Hummingbirds Mating Explained… In-Depth Guide



Written by Katie Piercy

Hummingbirds have busy lives, having to attract in a mate through fancy feathers and amazing aerial stunts, building their nests and raising their young. Males are all about the seduction process, whereas it’s the females that do all the child-raising.


Do hummingbirds mate for life?


Hummingbird species can live for around five years, however, during this time they will have multiple partners. Though we may think of them as romantic birds, because of their bright colours and the wonderful displays, hummingbirds do not mate for life.

Mating BehaviorDescription
Courtship DisplaysElaborate displays by males to attract females
Aerial ChasesMales chasing and diving at high speed to impress females
Hovering DivesMales performing rapid dives while hovering
Wing WhirringRapid wing beats producing distinctive buzzing sound
Zigzag FlightsZigzag flight patterns to showcase agility and strength
Table 1: Hummingbird Mating Behaviors

Hummingbirds will generally mate many times with several different partners over the season. Males take no part in raising the young and instead spend their time trying to seduce as many different females as they can. Female hummingbirds are just as promiscuous, however, they spend less of their time sleeping around, as so much time is taken up by preparing a nest, laying the eggs and raising the young.

Also read: 4 Methods of Hummingbirds Communication

How do hummingbirds mate?

hummingbirds mate

When it comes to mating, there is both the mechanics of the actual reproduction, but also the fascinating courtship rituals of hummingbirds themselves.

Hummingbirds are much less musical than many bird species. Some hummingbirds do ‘sing’ to display for females, however, these songs are mostly chirrups or piercing notes. Other species utilise their feather’s to make music, flying up high and diving low to create vibrations in their tails that create sounds similar to crickets or buzzing noises.

Perhaps more pleasing to human observers, however, at the visual mating displays. Many male hummingbirds are adorned with brightly coloured feathers, often iridescent reds, blues and greens. These feathers are themselves an advert for the little birds, telling watching females what a healthy and strong male they are looking at.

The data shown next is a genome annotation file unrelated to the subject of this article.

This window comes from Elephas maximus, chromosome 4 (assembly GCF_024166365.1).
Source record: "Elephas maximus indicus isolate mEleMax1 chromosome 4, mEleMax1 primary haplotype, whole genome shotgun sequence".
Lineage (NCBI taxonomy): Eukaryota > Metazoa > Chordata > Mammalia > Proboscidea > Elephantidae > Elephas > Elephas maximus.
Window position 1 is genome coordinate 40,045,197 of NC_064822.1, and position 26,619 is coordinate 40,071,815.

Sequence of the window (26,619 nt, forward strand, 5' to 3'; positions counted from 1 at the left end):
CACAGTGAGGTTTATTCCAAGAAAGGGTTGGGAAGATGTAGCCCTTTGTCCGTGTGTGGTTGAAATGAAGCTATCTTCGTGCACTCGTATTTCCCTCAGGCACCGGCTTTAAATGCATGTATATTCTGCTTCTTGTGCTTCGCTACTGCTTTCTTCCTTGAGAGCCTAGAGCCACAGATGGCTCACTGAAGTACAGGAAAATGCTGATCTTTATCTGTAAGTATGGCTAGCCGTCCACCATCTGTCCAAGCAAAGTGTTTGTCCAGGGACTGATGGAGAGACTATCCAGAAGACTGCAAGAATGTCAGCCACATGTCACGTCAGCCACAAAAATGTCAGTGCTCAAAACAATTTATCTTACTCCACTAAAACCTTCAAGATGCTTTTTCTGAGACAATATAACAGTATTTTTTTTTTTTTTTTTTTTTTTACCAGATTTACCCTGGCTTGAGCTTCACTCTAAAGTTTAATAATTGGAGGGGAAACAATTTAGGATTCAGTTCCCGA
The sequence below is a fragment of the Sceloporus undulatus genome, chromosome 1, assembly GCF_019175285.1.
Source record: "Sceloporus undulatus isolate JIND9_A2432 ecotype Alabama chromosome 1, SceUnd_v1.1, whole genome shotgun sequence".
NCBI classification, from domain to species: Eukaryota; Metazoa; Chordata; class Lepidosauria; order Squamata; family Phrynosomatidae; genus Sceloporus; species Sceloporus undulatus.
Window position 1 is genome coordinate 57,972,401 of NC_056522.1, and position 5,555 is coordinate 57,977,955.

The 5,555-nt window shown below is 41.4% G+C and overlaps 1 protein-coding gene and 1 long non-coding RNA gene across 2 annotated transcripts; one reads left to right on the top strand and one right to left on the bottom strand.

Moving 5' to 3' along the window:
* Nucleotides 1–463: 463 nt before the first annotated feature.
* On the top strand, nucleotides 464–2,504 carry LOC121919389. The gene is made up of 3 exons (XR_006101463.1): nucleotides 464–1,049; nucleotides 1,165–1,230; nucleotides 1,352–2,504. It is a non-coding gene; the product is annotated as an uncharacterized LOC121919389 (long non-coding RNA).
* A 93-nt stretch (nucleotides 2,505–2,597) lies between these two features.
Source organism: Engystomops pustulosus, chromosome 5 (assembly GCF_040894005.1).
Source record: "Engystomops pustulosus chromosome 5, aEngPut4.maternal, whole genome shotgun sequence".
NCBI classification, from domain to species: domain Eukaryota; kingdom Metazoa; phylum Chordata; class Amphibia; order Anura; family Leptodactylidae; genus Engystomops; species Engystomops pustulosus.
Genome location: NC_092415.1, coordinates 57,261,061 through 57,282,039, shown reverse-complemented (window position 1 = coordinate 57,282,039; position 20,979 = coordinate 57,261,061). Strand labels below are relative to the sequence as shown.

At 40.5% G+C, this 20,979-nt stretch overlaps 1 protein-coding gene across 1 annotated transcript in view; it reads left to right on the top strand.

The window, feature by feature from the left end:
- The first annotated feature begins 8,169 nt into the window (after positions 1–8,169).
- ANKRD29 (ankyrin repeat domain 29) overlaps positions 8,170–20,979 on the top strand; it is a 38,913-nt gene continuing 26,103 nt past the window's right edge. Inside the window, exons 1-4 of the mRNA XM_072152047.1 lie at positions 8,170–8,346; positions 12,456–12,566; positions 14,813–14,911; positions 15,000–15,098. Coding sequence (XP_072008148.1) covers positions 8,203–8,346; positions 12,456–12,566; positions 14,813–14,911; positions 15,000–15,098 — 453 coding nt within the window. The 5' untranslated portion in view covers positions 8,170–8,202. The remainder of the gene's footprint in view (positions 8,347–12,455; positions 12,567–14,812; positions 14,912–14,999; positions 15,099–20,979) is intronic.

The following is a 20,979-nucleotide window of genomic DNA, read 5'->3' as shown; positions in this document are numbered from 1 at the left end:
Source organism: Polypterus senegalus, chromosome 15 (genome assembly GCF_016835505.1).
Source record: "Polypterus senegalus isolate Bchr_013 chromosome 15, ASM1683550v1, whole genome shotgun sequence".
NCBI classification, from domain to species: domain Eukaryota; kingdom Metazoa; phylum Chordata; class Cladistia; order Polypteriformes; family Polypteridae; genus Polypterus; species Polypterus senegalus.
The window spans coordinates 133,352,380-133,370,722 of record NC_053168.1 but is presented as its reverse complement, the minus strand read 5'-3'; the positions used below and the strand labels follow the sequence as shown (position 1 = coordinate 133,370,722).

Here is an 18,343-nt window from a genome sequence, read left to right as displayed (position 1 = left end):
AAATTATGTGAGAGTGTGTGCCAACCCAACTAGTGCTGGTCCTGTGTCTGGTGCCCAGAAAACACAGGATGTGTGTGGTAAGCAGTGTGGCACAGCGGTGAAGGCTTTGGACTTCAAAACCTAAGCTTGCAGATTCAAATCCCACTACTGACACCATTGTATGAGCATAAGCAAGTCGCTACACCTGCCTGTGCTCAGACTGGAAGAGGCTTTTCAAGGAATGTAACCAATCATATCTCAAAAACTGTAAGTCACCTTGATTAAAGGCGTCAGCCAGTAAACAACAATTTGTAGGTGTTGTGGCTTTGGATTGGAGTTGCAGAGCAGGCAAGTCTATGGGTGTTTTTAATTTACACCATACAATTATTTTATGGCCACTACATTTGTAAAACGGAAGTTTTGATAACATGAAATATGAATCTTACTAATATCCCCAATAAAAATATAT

Hummingbird SpeciesMating Season
Ruby-throated HummingbirdSpring and summer
Anna’s HummingbirdYear-round, peaks in spring
Rufous HummingbirdSpring and summer
Black-chinned HummingbirdSpring and summer
Broad-tailed HummingbirdSpring and summer
Table 2: Hummingbird Mating Seasons

Males will often perch somewhere in the sun, allowing their feathers to catch the light, so the females can fully admire their beauty. Many will also use these feathers as part of aerial displays or dances, that they put on for the females.

Hummingbirds During the Winter Migration Explained featured

Like the state and colour of their feathers, these dances can help inform the females how strong the male is, requiring a great deal of strength and stamina to complete. Some males even have to go into training to learn how to complete the dance correctly, such as the marvellous spatuletail hummingbird, who learn from an experienced male.

Even the dives that many hummingbirds perform for their females, which may not seem as impressive to us, are an incredible feat for these tiny birds. The force they experience during these dives would be enough to render a human unconscious.